If I may make a suggestion, I would suggest maybe trying out at a distribution center (I know Safeway and Costco have huge ones in Tracy) and see if maybe you can be one of those guys that moves trailers all day. That way you can move trailers and still come home at night. Or even try the Campbells soup factory in the South area of Sac. Or who knows, you may be able to get on with a large carrier and get a regional fleet out the gate. Try Schneider or Knight, those two might work. Or even JB Hunt. Either option you choose, just make sure you don't have any regrets. Best of luck to you!

Regional:

Regional Route

Usually refers to a driver hauling freight within one particular region of the country. You might be in the "Southeast Regional Division" or "Midwest Regional". Regional route drivers often get home on the weekends which is one of the main appeals for this type of route.

HOS:

Hours Of Service

HOS refers to the logbook hours of service regulations.

OOS:

When a violation by either a driver or company is confirmed, an out-of-service order removes either the driver or the vehicle from the roadway until the violation is corrected.

Page 1 of 1

New Reply:

New! Check out our help videos for a better understanding of our forum features

Bold
Italic
Underline
Quote
Photo
Link
Smiley
Links On TruckingTruth


example: TruckingTruth Homepage



example: https://www.truckingtruth.com
Submit
Cancel
Upload New Photo
Please enter a caption of one sentence or less:

Click on any of the buttons below to insert a link to that section of TruckingTruth:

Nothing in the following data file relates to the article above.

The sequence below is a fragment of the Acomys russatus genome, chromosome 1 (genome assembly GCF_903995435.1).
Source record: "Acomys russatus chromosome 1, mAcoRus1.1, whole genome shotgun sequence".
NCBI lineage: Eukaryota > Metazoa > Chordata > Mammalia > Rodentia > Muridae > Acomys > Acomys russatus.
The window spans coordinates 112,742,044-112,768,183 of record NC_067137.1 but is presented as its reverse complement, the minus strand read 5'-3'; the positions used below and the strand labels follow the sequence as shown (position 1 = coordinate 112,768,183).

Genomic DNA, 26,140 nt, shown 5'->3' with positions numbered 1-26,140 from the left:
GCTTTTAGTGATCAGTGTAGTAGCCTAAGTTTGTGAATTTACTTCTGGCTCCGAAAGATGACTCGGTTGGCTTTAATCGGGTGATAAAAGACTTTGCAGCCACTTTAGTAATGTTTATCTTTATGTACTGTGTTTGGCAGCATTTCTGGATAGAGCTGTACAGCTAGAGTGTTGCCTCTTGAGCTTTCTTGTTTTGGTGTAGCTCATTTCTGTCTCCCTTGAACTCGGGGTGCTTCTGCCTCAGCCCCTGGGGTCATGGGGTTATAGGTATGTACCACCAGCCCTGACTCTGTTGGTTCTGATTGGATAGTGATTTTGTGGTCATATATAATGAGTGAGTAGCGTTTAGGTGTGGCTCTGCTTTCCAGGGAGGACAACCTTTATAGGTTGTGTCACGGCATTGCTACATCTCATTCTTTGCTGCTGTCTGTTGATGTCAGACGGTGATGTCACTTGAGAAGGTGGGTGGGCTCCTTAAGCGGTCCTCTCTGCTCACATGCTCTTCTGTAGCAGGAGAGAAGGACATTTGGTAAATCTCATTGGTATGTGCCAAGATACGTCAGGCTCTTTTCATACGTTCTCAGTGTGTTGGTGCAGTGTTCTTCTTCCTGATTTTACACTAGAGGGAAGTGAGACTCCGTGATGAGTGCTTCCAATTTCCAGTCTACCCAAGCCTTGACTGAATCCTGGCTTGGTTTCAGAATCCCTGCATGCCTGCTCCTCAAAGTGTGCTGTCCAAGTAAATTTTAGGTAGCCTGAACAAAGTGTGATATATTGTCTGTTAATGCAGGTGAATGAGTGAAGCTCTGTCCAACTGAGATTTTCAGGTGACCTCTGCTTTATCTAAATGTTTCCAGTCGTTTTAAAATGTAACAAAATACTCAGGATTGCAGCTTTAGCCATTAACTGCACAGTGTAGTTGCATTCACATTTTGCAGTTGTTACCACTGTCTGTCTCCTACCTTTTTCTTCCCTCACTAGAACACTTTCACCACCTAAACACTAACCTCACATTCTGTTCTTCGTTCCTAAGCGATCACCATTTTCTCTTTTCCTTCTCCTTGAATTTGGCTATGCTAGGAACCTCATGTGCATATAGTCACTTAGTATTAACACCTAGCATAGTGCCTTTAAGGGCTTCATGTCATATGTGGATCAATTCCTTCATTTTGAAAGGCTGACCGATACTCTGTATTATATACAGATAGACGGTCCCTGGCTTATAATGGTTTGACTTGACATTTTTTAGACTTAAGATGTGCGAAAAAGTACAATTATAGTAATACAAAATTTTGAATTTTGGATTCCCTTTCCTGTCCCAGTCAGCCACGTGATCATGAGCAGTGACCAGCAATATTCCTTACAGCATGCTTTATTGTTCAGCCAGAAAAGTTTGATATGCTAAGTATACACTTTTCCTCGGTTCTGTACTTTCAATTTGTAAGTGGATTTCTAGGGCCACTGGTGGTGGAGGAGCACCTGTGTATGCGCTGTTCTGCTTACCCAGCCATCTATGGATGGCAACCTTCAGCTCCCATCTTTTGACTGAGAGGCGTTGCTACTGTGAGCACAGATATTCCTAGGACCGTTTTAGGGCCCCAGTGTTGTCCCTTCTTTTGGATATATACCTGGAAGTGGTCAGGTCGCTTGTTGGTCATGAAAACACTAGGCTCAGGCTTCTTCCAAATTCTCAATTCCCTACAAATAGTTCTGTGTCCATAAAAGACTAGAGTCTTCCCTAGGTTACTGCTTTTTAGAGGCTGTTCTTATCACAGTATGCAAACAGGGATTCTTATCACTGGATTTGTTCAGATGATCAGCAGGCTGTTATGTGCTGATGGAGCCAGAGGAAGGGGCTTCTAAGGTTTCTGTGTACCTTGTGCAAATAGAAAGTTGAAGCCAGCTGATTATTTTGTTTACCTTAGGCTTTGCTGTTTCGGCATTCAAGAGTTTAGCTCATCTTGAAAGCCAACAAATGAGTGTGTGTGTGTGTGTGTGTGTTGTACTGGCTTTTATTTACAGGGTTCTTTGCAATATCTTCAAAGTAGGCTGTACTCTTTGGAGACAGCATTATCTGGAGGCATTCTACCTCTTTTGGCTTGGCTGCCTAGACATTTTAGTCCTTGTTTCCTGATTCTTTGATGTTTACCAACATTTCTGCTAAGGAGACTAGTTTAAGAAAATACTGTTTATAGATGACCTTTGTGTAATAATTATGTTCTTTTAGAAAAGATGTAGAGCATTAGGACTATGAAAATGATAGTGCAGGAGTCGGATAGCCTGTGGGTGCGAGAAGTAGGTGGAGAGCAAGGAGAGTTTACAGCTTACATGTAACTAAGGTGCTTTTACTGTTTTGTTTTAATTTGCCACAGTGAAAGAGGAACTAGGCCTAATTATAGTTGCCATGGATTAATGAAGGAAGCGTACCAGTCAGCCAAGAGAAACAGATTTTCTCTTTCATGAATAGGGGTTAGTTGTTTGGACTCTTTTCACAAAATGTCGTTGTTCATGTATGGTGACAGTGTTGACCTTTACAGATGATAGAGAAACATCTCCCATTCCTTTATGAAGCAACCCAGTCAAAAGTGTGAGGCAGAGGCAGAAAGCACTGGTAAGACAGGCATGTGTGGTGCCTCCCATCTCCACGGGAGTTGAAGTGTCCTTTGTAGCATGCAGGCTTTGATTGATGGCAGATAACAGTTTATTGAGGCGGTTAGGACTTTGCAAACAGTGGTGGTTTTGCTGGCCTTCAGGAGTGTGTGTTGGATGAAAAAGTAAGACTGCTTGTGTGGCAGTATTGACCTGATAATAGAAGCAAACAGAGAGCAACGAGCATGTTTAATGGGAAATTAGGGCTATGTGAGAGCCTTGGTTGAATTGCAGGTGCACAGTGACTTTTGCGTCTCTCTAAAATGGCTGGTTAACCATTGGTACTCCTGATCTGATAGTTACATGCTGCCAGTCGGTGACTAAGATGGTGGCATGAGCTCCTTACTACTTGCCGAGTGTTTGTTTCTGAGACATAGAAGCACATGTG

Getting Started In Trucking High Road Training Program Company-Sponsored Training Programs Apply For Company-Sponsored Training Truck Driver's Career Guide Choosing A School Choosing A Company Truck Driving Schools Truck Driving Jobs Apply For Truck Driving Jobs DOT Physical Drug Testing Items To Pack Pre-Hire Letters CDL Practice Tests Trucking Company Reviews Brett's Book Leasing A Truck Pre-Trip Inspection Learn The Logbook Rules Sleep Apnea
Done
Done

0 characters so far - 5,500 maximum allowed.
Submit Preview

Preview:

Submit
Cancel

This topic has the following tags:

Roehl Transport Changing Careers Choosing A Trucking Company Older truck drivers Paying For Truck Driving School Truck Driving Lifestyle
Click on any of the buttons above to view topics with that tag, or you can view a list of all forum tags here.

Join Us!

We have an awesome set of tools that will help you understand the trucking industry and prepare for a great start to your trucking career. Not only that, but everything we offer here at TruckingTruth is 100% free - no strings attached! Sign up now and get instant access to our member's section:
High Road Training Program Logo
  • The High Road Training Program
  • The High Road Article Series
  • The Friendliest Trucker's Forum Ever!
  • Email Updates When New Articles Are Posted

Apply For Paid CDL Training Through TruckingTruth

Did you know you can fill out one quick form here on TruckingTruth and apply to several companies at once for paid CDL training? Seriously! The application only takes one minute. You will speak with recruiters today. There is no obligation whatsoever. Learn more and apply here:

Apply For Paid CDL Training

About Us

TruckingTruth was founded by Brett Aquila (that's me!), a 15 year truck driving veteran, in January 2007. After 15 years on the road I wanted to help people understand the trucking industry and everything that came with the career and lifestyle of an over the road trucker. We'll help you make the right choices and prepare for a great start to your trucking career.

Read More

Becoming A Truck Driver

Becoming A Truck Driver is a dream we've all pondered at some point in our lives. We've all wondered if the adventure and challenges of life on the open road would suit us better than the ordinary day to day lives we've always known. At TruckingTruth we'll help you decide if trucking is right for you and help you get your career off to a great start.

Learn More